Leading food writer Anuja Gaur visits Kahani, a fine dining Indian restaurant in Chelsea.
Despite its glossy streets, well-heeled locals and shiny designer doors, Chelsea’s high-end restaurant scene seemed to suffer an ill-fated premature death (RIP Le Cercle, Canvas, Salmontini). However, news soon spread of Mayfair’s Michelin starred chef, Peter Joseph, waving goodbye to his glittering ten-year journey at Tamarind and opening a new chapter with his very own beautiful restaurant, Kahani – translated as ‘story’ in Hindi – to bring some delicious luck to the glamorous SW1.
As I approached Kahani’s rich green door and ventured down the grand wooden under-lit staircase, I knew I was in for something special; the restaurant echoed sophistication with white walls, wooden tables, velvet chairs and artistic lighting. The waiter led my friend and me to a semi-private spot complete with a warm fireplace, walls with beautiful India motifs and stunning, deep sapphire velvet chairs with jewelled lion’s head door knockers.
I was handed the bottomless brunch menu, starving from the deliberate lack of breakfast in anticipation of this gorgeous feast and spotted that Proseccos were limited to two glasses each so, not one for the free-flowing fizz fans.
We started with the spiced green pea cake with cranberry chutney and a chaat dish of chickpeas, pomegranate, yoghurt and mint chutney. The green pea cake was piping hot, gorgeously crispy and loaded with generous helpings of sweet peas and light spice. The chickpeas in the chaat dish were perfectly cooked with lashings of creamy yoghurt and flakes of crisp-like snacks mixed in with the spicy chutneys, giving a full flavour explosion. Temptation arose to order another round of starters, but I resisted in order to enjoy the other brunch dishes first.
The next serving saw a helping of chicken tikka and grilled spiced broccoli resting on a plate of yellow yoghurt topped with nigella seeds. Eyeing up the broccoli with interest and curiosity, the guests to my right assured me that I would be pleasantly surprised, and indeed I was. I practically swooned with the first mouthful of this green tree-like vegetable I used to grudgingly munch on; it was incredibly tender, packed with delicious spices and it worked perfectly with the silky yoghurt as well as being stunningly presented.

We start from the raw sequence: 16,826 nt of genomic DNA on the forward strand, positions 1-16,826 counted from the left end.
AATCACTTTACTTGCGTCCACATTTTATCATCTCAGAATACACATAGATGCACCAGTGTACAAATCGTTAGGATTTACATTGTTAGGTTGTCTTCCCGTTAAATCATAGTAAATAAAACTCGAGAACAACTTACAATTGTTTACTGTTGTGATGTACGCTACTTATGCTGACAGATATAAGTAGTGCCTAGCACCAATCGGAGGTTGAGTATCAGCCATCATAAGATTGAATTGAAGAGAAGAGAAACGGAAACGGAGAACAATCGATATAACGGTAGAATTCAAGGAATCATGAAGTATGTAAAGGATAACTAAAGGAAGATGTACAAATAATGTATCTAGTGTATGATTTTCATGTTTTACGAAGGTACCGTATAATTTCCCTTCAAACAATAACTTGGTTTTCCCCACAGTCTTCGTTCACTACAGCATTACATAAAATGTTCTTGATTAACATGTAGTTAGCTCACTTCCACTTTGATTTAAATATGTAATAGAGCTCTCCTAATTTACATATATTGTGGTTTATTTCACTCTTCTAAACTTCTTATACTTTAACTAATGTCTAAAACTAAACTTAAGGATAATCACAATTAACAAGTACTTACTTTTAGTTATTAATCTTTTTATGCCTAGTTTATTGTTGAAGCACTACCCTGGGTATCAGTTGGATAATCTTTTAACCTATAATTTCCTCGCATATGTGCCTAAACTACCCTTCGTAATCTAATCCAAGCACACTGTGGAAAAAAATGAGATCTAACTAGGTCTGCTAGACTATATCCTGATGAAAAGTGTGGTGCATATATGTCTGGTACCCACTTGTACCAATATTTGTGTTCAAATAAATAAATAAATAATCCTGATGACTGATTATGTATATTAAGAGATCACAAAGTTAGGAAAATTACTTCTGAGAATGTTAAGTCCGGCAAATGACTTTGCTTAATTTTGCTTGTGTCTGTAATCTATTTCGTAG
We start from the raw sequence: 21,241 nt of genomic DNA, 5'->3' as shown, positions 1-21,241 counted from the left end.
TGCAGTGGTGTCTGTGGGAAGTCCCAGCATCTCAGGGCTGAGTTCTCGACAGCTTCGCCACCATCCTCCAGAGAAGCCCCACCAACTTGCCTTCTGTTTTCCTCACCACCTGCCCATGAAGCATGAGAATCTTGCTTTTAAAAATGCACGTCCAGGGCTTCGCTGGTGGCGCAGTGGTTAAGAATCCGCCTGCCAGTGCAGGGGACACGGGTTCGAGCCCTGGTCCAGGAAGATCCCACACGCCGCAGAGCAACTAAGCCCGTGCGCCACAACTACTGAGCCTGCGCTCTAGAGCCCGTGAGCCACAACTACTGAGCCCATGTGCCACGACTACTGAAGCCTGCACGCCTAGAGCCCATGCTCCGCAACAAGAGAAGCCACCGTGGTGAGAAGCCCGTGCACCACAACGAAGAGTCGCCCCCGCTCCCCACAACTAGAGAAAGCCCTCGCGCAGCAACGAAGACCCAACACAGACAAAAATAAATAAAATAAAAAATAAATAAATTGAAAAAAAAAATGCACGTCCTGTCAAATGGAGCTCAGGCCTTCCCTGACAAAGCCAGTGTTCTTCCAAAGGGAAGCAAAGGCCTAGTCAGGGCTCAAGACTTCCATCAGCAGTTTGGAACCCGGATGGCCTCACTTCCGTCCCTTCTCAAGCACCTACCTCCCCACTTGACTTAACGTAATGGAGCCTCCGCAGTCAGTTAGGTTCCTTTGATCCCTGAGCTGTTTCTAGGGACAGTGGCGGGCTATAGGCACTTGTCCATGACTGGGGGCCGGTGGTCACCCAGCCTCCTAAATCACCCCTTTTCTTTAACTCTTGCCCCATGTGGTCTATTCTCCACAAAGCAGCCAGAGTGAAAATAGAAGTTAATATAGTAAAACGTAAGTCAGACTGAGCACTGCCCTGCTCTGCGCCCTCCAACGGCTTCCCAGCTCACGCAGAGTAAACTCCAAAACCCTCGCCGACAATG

Blown away by the starters, beautiful surroundings and brilliantly attentive service, I was positive that the main courses would be equally as delightful. After a brief break and Prosecco top-up, an array of mains arrived comprising of chicken thighs in spiced coconut curry, paneer and yellow lentils complemented with rice and roti flat breads. The waiter asked if we required anything else and I found myself requesting an extra helping of broccoli – yes, broccoli!
I took the first bite of the chicken coconut curry with a little hesitancy, having experienced one too many sickly-sweet mouthfuls of coconut cream, but this was an absolute delight. Loaded with fresh spice, mild coconut hints and melt-in-the-mouth chicken, I felt like I was transported to my great-grandparents’ cooking, with home ground spices, coconut scooped fresh from their shell, all slowly cooking on real fire stoves. The paneer was a tad on the chewy side, but the lentils completely made up for this with delicious flavours of garlic and friend onions. All dishes worked perfectly with the rice and fluffy rotis and, of course, my second helping of broccoli.
The brunch finale was carrot fudge (halva) with vanilla ice cream. Usually a completely sugary-sweet dessert, I was pleased to find Peter Joseph opted for less sugar, more cardamom, and generous shavings of fresh carrot. Real vanilla was spotted in the creamy ice cream and a few berries were added to balance the palate.
As the waiter cleared the dishes, I asked about the beautiful private room I had spotted earlier, to which he insisted on showing me the space. The Peacock room is an exclusive private dining area in stunning peacock shades of exquisite royal blue with a centre piece decorated with peacock feathers. Curtains can be drawn for maximum privacy or opened to witness the elegant restaurant views from above.
In a nutshell
Peter Joseph has made it his mission to break the standard Indian curry stereotype, bringing a fresh, contemporary approach to this worldwide favourite cuisine, using prime British ingredients. He presents his dishes like exclusive pieces of art, fit for royalty, while staying true to his Indian roots. Kahani has created waves in the luxury restaurant world and I hope to see this story build its pages for years to come.
Address: 1 Wilbraham Place, London SW1X 9AE / 020 7730 7634